Submitted to: Virus Research
Publication Type: Peer reviewed journal
Publication Acceptance Date: 11/18/2005
Publication Date: 6/1/2006
Citation: Ridpath, J.F., Bendfeldt, S., Neill, J.D., Liebler-Tenorio, E. 2006. Lyphocytopathogenic activity in vitro correlates with high virulence in vivo for BVDV type 2 strains: criteria for a third biotype of BVDV. Virus Research. 118(1-2):62-69. Interpretive Summary: Bovine viral diarrhea virus (BVDV) is an important pathogen of cattle. Different strains of BVDV cause different disease syndromes. Some cause very severe clinical disease and some cause very mild clinical disease. To date, the only way to determine if a virus caused severe disease (i.e. was a virulent virus) or caused mild disease (i.e. was a low virulence virus) was to infect animals with the virus and observe the results. This limited the research that could be done to determine why some viruses were highly virulent and others less so. This research describes a model that uses cultured cells rather that live animals to differentiate between virulence levels of BVD. It is important in that use of this model will reduce the need to use live animals and will significantly cut the cost and difficulty of studying virulence in BVDV strains. Preliminary results using this model indicate that virulence is associated with the death of cells associated with the immune system.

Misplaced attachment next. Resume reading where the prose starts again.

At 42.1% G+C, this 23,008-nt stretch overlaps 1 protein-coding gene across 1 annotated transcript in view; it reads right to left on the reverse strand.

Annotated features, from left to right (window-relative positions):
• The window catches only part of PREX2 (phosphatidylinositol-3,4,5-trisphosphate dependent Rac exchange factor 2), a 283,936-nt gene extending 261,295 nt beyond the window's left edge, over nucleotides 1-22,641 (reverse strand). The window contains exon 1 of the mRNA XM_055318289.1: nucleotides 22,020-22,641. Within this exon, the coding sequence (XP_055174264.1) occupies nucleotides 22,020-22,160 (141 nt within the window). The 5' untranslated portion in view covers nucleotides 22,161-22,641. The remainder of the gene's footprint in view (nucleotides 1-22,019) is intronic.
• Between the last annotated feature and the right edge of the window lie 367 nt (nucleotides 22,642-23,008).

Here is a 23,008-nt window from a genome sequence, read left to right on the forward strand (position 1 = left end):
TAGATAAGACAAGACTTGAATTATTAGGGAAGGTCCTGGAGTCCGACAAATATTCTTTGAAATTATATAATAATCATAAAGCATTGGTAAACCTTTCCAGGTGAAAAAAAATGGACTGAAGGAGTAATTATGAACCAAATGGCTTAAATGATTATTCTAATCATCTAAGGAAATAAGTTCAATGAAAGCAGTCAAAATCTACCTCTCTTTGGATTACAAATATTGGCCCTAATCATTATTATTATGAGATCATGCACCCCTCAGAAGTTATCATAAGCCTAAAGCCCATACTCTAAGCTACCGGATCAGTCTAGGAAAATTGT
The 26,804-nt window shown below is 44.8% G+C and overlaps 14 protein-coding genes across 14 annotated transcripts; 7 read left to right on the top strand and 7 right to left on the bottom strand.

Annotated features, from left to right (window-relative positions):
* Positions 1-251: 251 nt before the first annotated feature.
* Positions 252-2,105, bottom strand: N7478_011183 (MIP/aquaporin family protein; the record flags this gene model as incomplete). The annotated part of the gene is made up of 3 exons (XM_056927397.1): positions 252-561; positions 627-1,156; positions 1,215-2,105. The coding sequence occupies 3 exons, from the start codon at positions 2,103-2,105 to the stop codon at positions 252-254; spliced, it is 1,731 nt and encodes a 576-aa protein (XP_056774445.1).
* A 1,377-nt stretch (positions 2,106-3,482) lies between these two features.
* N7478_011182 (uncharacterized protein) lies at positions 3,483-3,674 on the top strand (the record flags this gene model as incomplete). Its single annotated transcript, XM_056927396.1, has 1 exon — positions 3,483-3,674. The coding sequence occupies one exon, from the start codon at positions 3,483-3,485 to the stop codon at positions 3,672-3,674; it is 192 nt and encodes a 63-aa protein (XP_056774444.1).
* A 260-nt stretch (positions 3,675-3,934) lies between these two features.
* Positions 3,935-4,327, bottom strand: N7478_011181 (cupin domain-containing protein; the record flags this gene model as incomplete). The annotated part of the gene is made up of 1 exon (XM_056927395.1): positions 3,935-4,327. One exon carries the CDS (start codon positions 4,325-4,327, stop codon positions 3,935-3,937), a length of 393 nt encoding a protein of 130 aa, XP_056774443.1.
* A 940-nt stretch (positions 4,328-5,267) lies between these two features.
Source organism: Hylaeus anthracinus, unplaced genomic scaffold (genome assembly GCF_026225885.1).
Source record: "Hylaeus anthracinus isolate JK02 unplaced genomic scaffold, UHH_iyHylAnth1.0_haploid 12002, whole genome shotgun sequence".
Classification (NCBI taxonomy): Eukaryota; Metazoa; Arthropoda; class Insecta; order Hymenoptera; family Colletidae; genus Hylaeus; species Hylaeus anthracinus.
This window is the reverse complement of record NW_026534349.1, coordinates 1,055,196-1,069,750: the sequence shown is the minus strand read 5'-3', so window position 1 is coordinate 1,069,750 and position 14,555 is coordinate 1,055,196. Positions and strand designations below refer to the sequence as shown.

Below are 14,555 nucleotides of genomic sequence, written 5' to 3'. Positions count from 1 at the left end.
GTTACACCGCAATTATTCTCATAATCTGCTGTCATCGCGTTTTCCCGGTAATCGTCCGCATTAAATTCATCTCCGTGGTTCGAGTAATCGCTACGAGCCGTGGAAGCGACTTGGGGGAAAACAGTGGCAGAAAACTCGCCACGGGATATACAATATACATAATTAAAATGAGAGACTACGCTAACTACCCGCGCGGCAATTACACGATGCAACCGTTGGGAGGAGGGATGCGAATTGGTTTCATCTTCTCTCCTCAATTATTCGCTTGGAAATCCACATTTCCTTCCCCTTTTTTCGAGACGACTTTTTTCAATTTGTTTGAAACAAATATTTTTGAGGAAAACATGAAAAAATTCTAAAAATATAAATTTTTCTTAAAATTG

Technical Abstract: Two biotypes of bovine viral diarrhea viruses (BVDV), cytopathic (cp) and noncytopathic (ncp), are recognized based on their activity in cultured epithelial cells. Biotype does not correlate to virulence in acute infections as BVDV strains associated with severe acute BVD outbreaks are all noncytopathic based on their growth characteristics in cultured epithelial cells. Previous studies have shown that acute infections with highly virulent BVDV result in depletion of cells in lymphoid tissues. In this study, flow cytometry demonstrated that infection with highly virulent BVDV strains was associated with a pronounced reduction in circulating lymphocyte numbers and increased numbers of apoptotic and necrotic circulating lymphocytes in vivo. Infection with low virulence BVDV did not result in a significant increase in death of circulating lymphocytes. Thus there appeared to be a correlation between lymphocytopenia and virulence. To study the interaction of BVDV strains with lymphoid cells in the laboratory, we developed an in vitro model that used a bovine lymphoid cell line (BL-3 cells). Using this model it was found that while BVDV strains are segregated into two biotypes based on their activity in cultured epithelial cell, they may be segregated into three biotypes based on their activity in cultured lymphoid cells. These three biotypes are noncytopathogenic (no obvious effects on the viability of either cultured epithelial or lymphoid cells), cytopathogenic (cytopathic effect and cell death in both cultured epithelial and lymphoid cells within 48 hours of infection) and lymphocytopathogenic (no effect on cultured epithelial cells, however, cell death in cultured lymphoid cells is observed within 5 days of infection). The proposed lymphocytopathic biotype correlates with virulence in acute infections in vivo. Cell death caused by the lymphocytopathogenic biotype was not associated with changes in the processing of the NS2/3 viral protein. Further, the cytopathic effect induced in cultured lymphoid cells by ncp highly virulent BVDV strains occurs by a different mechanism than the cytopathic effect induced by cp BVDV strains.